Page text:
Therapeutic Nurse-Patient Relationship

Subject: Nursing
Pages: 9
Words: 2554
Reading time:
10 min
Study level: Bachelor

Importance of Interpersonal Relationships

A nurse interacts daily with medical staff, patients, and their families as a part of the professional activities. The nurse must have interpersonal communication skills to ensure an adequate level of these contacts. The importance of interpersonal relationships lies in the fact that communication with the patient depends on implementing these skills and, in the long term, the treatment outcome. A critical interpersonal skill is active listening; it allows the nurse to communicate with patients far from understanding medical terminology. As a result of the implementation of this skill, an essential aspect of communication with the patient is achieved: deciphering symptoms by verbal signs. An essential skill for establishing interpersonal communication with the patient is patience.

The nurse’s professionalism is vital in helping reassure patients and their families and establish a trusting relationship with them. Interpersonal relationships are also part of teamwork, in which the entire staff becomes a team whose goal is to provide high-level medical services (O’Donovan & McAuliffe, 2020). Communication skills are necessary for the nurse to establish these interprofessional relationships. Interpersonal communication is essential because it is consistent with the goals of an ethical relationship with patients. The nurse, in this vein, implements critical thinking, ensuring the accuracy of the information for the patient and establishing positive relationships (Hollen & Stein, 2020). Interpersonal communication within the framework of patient care maintains morale and helps to achieve the most effective results in treatment.

The Four Phases of Establishing Interpersonal Therapeutic Relationships

All interactions between a nurse and a patient can be divided into phases, each meeting its own goals and objectives. The phases of the therapeutic relationship are divided into the preliminary interaction phase, the orientation phase, the direct working phase, and the completion phase (Forchuk, 2021). In the case of Alicia MacArthur, who is starting as a nurse, the instructions for each phase must be followed closely.

In the current setting, nurses Alicia MacArthur and her colleague Chloe must demonstrate their theoretical knowledge in practice. Nurses must understand the importance of establishing a trusting relationship with the patient and maintaining it throughout treatment. Nurses’ respect for patients is demonstrated through small details such as hand hygiene. In addition, nurses must distinguish personal and social relationships from therapeutic ones. Finally, nurses must be aware of their boundaries when interacting with patients.

Relationship with the Patient before the Interaction

The first stage of communication begins when the nurse is responsible for initiating the relationship with the patient. This phase is critical for establishing and further maintaining nurse-patient contact. This stage may include a preliminary study of information about the patient and the nurse’s planning and thought process (Malini & Kusumawaty, 2019). Since Alisha does not have enough experience in communicating with patients, she first needs to prepare for the meeting. She demonstrates the skill of primary communication because she knows how to introduce herself to the patient. In addition, before a direct meeting, it is necessary to recognize and work out internal emotions and identify data on the patient’s health, social and professional status.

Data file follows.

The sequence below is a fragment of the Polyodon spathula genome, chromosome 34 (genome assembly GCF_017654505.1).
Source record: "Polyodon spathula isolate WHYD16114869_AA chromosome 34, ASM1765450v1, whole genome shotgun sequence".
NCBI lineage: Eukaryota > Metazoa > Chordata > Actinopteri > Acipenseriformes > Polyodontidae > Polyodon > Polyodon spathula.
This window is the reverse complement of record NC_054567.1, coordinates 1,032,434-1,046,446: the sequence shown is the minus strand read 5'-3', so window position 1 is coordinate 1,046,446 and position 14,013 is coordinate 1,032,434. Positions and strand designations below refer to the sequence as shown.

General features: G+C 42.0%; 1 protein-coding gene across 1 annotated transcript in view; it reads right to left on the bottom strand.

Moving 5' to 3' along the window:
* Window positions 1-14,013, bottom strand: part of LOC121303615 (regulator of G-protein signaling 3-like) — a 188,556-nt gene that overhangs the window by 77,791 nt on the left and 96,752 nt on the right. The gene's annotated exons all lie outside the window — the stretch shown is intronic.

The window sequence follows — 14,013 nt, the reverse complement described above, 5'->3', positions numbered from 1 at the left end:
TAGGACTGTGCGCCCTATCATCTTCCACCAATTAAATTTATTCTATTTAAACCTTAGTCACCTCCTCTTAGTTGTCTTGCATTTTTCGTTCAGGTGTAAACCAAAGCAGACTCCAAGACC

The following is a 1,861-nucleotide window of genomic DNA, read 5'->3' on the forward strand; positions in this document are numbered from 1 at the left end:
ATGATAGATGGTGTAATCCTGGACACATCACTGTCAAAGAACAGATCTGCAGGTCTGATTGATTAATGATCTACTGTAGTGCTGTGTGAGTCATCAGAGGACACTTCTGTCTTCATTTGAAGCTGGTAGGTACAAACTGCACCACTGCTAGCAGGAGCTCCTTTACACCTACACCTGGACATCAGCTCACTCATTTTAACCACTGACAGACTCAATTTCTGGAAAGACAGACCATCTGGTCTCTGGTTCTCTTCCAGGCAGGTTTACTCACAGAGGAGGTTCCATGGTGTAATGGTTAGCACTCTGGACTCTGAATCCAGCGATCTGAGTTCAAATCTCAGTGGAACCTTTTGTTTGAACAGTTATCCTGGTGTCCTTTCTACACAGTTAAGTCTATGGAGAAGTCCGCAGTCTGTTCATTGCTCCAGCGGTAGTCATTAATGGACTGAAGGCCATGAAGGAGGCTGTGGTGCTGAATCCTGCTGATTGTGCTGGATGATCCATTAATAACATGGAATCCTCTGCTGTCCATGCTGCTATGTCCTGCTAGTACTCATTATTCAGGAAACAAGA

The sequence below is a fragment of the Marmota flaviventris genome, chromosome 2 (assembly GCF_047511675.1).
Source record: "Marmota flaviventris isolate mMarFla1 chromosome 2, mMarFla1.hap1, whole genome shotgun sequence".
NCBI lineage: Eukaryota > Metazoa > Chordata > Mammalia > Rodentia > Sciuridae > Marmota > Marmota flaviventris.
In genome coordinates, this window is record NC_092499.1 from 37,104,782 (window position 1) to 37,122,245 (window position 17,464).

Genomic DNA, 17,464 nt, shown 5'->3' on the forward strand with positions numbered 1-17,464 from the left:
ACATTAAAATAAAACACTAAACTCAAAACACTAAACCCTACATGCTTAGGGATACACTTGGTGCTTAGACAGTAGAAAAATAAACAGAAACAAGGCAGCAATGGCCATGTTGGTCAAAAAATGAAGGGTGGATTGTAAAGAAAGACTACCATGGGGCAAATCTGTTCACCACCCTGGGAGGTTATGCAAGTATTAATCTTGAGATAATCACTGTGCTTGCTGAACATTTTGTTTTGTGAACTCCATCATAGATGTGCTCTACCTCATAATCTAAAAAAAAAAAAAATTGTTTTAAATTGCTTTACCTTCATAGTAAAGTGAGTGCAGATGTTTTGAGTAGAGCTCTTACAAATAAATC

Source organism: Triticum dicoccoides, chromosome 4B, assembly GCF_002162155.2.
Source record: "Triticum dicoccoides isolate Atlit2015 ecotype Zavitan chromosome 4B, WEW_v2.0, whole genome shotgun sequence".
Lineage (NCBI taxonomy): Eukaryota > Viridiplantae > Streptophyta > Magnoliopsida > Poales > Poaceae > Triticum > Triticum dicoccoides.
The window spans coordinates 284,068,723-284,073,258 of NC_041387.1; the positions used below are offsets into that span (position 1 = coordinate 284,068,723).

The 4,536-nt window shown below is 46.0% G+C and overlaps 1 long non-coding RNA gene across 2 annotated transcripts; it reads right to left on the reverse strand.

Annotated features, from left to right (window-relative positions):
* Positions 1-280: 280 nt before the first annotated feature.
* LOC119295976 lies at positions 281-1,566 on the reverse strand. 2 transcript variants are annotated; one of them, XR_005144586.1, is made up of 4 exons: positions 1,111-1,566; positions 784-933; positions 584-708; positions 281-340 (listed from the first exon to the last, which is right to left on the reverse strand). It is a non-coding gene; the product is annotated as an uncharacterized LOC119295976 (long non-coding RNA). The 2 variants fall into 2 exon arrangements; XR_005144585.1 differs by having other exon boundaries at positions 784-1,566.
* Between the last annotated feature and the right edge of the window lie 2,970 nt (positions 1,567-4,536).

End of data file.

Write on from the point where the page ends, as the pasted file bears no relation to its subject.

Introductory Phase

At this stage, the first meeting of the nurse with the patient takes place. Alisha and Mr. Baird already had it; Alisha competently initiated the relationship, introducing herself and explaining the nature and duration of the interaction. In further relationships, it is necessary to win the patient’s trust and create comfortable conditions. The nurse must effectively capture and record the patient’s feelings and emotions and develop goals they have to achieve together (McGonigle & Mastrian, 2021). This stage can be characterized as the phase of identifying problems and outlining ways to solve them. One of the problematic points that can arise is the emotional attachment to the client. In this situation, Alisha will need to reflect emotions by seeking help from a mentor. Problems can also arise when setting goals or finding an approach to the patient. All emerging difficulties must be resolved at the orientation stage; otherwise, the interaction will be ineffective in the future.

Working Phase

Most therapeutic interventions take place during the working phase of nurse-patient relations. The nurse and the patient must become a team to achieve joint results (Arnold, 2020). Mutual understanding at this stage is critical to achieving effective treatment. Alisha, at this stage, must gather as much data as possible about Mr. Baird in order to understand the patient’s stressors. It is essential to set realistic goals that will not disappoint either the patient or the nurse (Arnold, 2020). The team of the nurse and the rest of the medical staff is needed to implement an interprofessional approach at this stage.

Termination Phase

The end of the therapeutic phase should be the most critical milestone in the relationship between nurse and patient. It is essential to be aware of the nurse’s and the patient’s feelings for the successful completion of the relationship (Sibiya, 2018). Alisha must review the progress and report it to Mr. Baird. A joint discussion of the achieved goals will help pave the way for further consultations, if necessary (Arnold, 2020). Problems that a nurse may face may include patient dissatisfaction. To effectively manage the situation, the nurse needs to understand the patient’s feelings clearly.